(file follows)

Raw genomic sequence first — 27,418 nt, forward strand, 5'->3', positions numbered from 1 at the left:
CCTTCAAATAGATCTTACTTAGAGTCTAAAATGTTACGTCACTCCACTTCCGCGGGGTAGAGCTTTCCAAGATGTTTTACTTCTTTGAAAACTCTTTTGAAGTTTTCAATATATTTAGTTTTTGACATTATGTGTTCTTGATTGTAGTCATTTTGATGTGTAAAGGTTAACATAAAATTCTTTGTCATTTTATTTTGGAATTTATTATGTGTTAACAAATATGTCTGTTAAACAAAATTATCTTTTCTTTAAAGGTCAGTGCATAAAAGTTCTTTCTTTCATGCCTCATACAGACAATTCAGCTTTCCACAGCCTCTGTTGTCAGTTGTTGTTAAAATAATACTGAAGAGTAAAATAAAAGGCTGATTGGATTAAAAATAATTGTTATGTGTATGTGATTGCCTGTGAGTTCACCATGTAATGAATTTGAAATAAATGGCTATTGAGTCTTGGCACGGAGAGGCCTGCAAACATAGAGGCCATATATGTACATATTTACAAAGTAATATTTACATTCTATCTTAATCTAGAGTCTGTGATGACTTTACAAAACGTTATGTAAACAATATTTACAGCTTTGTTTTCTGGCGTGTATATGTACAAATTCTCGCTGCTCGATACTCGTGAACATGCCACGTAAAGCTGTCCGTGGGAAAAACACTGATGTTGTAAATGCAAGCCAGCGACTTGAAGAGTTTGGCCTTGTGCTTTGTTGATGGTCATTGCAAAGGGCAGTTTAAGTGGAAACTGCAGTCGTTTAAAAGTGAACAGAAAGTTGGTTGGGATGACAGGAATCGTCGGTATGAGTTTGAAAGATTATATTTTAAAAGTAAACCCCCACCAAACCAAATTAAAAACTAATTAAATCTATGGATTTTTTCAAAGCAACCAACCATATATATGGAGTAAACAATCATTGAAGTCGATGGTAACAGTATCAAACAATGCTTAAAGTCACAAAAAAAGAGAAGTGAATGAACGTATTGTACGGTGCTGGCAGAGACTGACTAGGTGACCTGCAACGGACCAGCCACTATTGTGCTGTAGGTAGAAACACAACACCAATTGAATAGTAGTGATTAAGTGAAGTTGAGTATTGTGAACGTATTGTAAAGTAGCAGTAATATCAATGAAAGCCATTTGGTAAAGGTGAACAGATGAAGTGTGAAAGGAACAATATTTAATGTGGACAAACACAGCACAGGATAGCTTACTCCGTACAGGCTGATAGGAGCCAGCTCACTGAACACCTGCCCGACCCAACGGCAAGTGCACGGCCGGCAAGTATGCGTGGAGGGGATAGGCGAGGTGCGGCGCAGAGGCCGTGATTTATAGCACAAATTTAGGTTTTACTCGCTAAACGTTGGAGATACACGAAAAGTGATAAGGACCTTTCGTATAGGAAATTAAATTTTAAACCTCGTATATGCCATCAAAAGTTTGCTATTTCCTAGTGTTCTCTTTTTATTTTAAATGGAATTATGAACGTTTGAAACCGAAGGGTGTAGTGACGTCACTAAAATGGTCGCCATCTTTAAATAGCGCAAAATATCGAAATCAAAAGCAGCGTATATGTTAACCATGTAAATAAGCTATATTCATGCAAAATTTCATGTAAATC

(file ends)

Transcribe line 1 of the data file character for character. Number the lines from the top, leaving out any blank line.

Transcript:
Raw genomic sequence first — 27,418 nt, forward strand, 5'->3', positions numbered from 1 at the left: